Demand for natural solutions oftentimes exceeds what businesses can supply. This rule is obvious, now more than ever, because demand for specific natural solutions increases due to the spread of COVID-19. Demand for medicinal cannabis and various cannabinoids is at an all-time high, pun intended, as consumers look for natural ways to relieve pain (physical and mental) and lessen the toll of chronic illness. Demand must not come at the expense of quality, however.
In a pandemic, amidst so much uncertainty, consumers deserve what they pay to receive: natural solutions. And yet, definitions vary about what is a natural solution. Clarifying the term is a necessity, especially among consumers who use medicinal cannabis as their principal source of treatment. Defining the seed-to-sale process of medicinal cannabis (and cannabinoids) is the best way to ensure a natural solution is what a seller claims it is.
What do we need to know about quality cultivation?
In California, there is a mandatory standard of quality, meaning: All products must be free of pesticide residuals, microbial contamination, and heavy metals, so as to maintain the potency of a given product. These standards are critical to producing clean and safe forms of medicinal cannabis and/or cannabinoids.
For retailers and consumers, quality has a different meaning. That is to say, quality is more than what the law requires or the minimum level of compliance growers must follow. Consumers equate natural solutions with exceptional quality. In turn, growers have to meet or surpass expectations with products that are both all-natural and consistently good. Therein lies the challenge: repeatability. It is not enough for a natural solution to be a quality product. Quality must impress consumers, never failing for reasons known and excusable or causes unknown and inexplicable. In short, natural solutions are attainable, but hard to maintain.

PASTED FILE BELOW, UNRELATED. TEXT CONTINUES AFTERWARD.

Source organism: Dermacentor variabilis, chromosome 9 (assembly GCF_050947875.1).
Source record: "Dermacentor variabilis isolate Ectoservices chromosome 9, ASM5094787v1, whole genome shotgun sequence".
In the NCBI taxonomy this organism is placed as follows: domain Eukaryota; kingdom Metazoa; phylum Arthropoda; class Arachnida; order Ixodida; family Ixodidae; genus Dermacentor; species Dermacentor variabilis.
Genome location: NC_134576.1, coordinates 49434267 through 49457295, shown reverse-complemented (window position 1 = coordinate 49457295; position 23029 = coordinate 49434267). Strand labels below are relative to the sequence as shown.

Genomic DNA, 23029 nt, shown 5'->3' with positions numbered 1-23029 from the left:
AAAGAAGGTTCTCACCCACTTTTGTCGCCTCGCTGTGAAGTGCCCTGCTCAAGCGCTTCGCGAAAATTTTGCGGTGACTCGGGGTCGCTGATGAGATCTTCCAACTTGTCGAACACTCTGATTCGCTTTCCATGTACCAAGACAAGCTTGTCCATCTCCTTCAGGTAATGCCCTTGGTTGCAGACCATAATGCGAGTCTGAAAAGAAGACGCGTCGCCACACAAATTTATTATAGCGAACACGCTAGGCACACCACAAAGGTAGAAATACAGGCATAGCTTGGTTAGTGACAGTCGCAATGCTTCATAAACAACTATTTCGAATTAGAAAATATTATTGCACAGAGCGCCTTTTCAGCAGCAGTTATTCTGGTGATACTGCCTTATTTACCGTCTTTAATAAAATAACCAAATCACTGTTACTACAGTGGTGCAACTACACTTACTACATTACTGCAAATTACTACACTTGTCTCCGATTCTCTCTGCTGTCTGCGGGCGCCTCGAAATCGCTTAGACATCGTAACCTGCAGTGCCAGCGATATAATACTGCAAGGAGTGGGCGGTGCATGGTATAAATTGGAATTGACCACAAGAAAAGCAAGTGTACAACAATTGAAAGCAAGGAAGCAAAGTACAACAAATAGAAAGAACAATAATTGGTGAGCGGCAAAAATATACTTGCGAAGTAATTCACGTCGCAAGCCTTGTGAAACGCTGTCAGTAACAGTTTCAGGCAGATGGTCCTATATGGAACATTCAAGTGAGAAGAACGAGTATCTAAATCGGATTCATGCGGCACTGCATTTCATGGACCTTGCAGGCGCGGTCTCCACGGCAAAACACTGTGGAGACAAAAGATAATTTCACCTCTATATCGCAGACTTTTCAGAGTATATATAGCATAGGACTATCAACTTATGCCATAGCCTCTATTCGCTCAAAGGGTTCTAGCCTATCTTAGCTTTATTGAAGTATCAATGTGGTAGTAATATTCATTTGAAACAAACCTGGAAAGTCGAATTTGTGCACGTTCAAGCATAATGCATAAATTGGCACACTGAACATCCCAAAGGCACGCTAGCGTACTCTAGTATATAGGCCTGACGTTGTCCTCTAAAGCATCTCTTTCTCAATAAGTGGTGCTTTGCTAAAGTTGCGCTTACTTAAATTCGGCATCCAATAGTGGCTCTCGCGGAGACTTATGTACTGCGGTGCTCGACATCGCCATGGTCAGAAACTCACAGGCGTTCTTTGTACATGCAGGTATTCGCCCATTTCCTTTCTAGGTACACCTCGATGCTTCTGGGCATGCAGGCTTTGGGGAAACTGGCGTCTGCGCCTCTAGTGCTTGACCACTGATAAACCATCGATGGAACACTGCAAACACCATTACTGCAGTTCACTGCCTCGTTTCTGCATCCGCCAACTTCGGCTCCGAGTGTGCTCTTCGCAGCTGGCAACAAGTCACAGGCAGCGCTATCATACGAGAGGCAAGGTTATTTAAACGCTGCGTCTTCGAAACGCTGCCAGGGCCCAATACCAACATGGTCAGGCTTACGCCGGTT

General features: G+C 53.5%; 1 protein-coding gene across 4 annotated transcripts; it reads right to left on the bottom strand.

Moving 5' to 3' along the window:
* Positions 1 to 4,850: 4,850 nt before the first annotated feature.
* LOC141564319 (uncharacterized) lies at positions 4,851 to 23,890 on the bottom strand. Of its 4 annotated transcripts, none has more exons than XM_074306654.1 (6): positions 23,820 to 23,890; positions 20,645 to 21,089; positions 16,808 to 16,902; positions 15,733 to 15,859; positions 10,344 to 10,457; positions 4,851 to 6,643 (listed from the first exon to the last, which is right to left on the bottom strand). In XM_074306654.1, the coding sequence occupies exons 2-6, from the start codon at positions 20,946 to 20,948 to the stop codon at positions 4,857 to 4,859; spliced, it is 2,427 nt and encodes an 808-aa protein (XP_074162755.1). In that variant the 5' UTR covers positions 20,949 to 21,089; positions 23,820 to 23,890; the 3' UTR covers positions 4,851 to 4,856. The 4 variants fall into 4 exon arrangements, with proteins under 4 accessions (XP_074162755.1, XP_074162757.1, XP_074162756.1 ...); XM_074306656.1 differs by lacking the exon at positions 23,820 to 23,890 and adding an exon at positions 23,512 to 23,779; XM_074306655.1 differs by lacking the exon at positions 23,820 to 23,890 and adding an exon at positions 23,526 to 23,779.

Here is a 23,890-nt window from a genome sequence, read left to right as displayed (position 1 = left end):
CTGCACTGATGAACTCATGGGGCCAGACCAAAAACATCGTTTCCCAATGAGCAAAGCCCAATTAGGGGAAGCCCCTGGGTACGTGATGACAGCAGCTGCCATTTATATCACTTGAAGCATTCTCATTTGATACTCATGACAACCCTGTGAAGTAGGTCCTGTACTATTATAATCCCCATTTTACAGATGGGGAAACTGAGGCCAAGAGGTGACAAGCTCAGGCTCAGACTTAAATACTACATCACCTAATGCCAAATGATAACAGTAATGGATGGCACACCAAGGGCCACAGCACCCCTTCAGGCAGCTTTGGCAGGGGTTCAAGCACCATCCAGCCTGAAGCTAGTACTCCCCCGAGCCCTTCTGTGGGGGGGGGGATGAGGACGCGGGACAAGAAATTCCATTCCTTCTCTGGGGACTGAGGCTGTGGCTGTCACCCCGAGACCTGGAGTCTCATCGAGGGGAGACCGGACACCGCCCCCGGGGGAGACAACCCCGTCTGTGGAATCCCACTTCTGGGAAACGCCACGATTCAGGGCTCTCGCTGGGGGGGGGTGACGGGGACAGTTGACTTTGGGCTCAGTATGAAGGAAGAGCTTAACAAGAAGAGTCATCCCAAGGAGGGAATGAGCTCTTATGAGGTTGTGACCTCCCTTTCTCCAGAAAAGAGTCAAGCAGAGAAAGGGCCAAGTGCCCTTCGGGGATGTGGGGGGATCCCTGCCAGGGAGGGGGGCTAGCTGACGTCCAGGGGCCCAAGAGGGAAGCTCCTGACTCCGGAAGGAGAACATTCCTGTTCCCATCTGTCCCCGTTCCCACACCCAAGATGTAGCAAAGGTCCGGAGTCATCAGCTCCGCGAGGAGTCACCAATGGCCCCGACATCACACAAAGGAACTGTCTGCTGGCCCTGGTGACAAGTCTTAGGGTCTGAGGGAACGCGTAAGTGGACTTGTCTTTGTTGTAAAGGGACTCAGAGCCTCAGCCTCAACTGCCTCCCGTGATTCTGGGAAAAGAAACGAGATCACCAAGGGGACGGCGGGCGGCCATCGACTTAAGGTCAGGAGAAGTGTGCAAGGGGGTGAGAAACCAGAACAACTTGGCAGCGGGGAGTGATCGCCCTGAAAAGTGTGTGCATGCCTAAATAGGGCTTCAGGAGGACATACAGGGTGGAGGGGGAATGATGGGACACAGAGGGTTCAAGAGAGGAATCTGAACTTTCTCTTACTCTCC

How can consumers know a brand of cannabis is, indeed, an all-natural product?
A movement is underway to certify products that are organic, sustainable, and chemical-free. In the past, it was difficult to certify cannabis as organic because of conflicts between federal and state agencies. Oversight and certification nonetheless exists, which is a good thing, as producers have an independent source to vouch for the authenticity—the organic and all-natural ingredients—of specific types of medicinal cannabis and/or cannabinoids.
What quality control standards are in place?
Regulations vary among individual states, but guidelines restrict the use of pesticides, heavy metals and microbiological contamination before products go to retailers. In addition, growers have robust standard operating procedures and follow best practices to ensure quality throughout the cultivation, distribution, and sale of cannabis. We continue to see growers take the initiative, in terms of surpassing what the law requires.
What is the level of expertise among cannabis growers?
Because commercial cultivation of cannabis is a new industry, expert cultivators need expert counsel regarding the transition from the underground economy to the lawful marketplace. That the majority of cultivators have made this switch voluntarily, that they have done so conscientiously, that they have done so in good conscience, speaks to their commitment to professionalism. Thanks, also, to technology and greater knowledge of manufacturing and packaged goods, the learning curve among growers continues to decrease. Put another way, better processes yield better results; better products reflect demand—by all parties—for natural solutions.
What else should people know about cannabis and sundry natural solutions?
Quality matters to growers and suppliers, in addition to retailers and consumers. For example: We benefit from the guidance of individual experts, like Damian Solomon, who has a degree in plant science and a broad working knowledge of what it means to source and deliver artisanal, all-natural solutions.
Again, people should take comfort in the fact that cannabis growers not only respect the expectations of consumers, but also, that the expectation among growers is that a product must be consistently excellent; that certifications are earned points of validation; that what matters to some matters to all. All-natural products are in demand, rising in tandem with innovations in science, technology, engineering, and mathematics (STEM). Or: From a single seed to a mighty stem (with the help of STEM) does a natural solution emerge. Let us ensure this growth continues, with safety for all.
David Albanese is the CEO of High Farms, a Southern California-based provider of business advisory services for cannabis growers and sellers. Eddie Mora is the CEO of High Farms Delivery, which combines technology and personal expertise for retailers and consumers.